A CAMPAIGN to save two specialist dementia nursing homes has received another boost after an organisation set up to promote patient and public involvement in the NHS officially lodged its opposition to the moves.
The Sheffield Local Involvement Network, LINk, has spoken out against NHS Sheffield’s proposals to withdraw £2.8m of ‘top-up funding’ from Woodland View home in Norton and Birch Avenue in Chapeltown.
If the money is lost, the homes - which provide specialist care for up to 100 vulnerable patients, most with dementia - would be forced to close.
Sheffield LINk has been involved throughout the consultation period and has now submitted a report with its conclusions, which oppose the moves.
Concerns centred on a scepticism about the cost savings of £2.8m each year which LINk said would not be achieved for many years to come; a lack of alternative provision for people with dementia in the city; and a failure to look adequately at alternative options to closure.
The report said: “The cost per resident has not been robustly compared to the cost of similar residents in alternative homes and we believe the funding of Birch Avenue and Woodland View represents better value for money than is implied by the bare financial figures.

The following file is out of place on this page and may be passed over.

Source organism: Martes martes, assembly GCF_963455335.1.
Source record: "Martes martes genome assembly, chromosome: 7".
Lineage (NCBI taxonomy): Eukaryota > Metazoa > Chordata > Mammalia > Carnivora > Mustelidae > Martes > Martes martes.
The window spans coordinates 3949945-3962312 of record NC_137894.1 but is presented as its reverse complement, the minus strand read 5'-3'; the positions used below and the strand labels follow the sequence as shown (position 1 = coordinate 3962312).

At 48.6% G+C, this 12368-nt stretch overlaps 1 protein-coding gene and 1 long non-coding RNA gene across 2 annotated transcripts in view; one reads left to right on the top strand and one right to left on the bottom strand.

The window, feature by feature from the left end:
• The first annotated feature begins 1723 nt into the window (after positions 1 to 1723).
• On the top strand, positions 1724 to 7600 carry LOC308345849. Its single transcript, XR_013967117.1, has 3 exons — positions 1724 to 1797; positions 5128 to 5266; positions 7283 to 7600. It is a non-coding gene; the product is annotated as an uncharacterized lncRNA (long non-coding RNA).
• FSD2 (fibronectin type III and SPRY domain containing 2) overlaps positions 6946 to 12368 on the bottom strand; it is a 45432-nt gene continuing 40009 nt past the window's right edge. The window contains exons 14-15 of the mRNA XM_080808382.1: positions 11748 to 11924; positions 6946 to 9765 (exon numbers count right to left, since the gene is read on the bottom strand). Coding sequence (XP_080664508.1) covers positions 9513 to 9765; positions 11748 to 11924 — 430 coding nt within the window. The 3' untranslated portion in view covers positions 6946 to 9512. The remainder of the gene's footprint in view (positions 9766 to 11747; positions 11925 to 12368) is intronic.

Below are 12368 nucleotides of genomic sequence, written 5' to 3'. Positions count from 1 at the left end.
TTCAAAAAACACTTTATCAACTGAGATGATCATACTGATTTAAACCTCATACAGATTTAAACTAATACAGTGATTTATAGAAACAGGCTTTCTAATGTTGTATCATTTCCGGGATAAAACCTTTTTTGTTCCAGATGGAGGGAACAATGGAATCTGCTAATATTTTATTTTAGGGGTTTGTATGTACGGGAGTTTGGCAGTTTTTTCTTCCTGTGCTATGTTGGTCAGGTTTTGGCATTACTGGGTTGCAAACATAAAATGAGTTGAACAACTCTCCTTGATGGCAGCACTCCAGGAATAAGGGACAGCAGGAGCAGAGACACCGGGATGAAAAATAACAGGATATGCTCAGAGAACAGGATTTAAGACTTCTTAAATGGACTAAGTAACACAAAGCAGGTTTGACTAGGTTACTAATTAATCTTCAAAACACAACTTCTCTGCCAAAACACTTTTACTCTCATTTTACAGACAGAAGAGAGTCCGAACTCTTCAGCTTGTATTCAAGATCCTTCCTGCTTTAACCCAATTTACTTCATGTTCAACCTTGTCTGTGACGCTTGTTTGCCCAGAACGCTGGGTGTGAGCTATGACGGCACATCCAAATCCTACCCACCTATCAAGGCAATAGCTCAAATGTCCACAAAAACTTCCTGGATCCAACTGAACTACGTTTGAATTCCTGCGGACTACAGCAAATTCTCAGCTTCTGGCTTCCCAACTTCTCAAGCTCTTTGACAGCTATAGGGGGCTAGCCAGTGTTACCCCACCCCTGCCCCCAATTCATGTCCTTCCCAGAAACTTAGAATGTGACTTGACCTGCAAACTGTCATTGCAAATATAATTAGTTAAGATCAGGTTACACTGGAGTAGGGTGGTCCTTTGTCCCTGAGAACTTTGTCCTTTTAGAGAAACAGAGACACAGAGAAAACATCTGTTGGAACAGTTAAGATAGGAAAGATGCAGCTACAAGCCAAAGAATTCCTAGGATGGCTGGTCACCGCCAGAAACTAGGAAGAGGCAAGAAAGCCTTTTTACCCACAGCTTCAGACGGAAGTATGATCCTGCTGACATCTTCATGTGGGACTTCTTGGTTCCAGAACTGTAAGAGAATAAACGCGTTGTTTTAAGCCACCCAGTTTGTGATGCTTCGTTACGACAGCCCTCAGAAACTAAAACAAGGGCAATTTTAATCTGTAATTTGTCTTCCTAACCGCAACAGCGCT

“We think the lack of alternative places within the city is a very significant factor both for now and in the future. Sheffield will need more places providing high quality residential nursing care for those with dementia in the future, and closing these homes will be a big loss in attempting to meet this need.
“In our view the analysis of potential alternative services that could be provided from these homes was not reliable. We would suggest a comprehensive review is undertaken of how the role of the two homes could be expanded within the context of the overall care for dementia sufferers within Sheffield.”
A fiercely-fought campaign led by relatives of residents received a boost earlier this month with the news that primary care trust NHS Sheffield had agreed to extend the consultation period to look at a new option which could lead to both homes being reprieved.
The trust will consider how many residents of each home can be re-classified as needing specialist support - who could qualify for government funding of £1,000 per week towards their care. The homes could be retained if sufficient residents can receive funding - designated for patients with severe conditions - to cover costs.
Simon Kirk from NHS Sheffield said: “The extension will also allow more time to explore proposed alternatives.”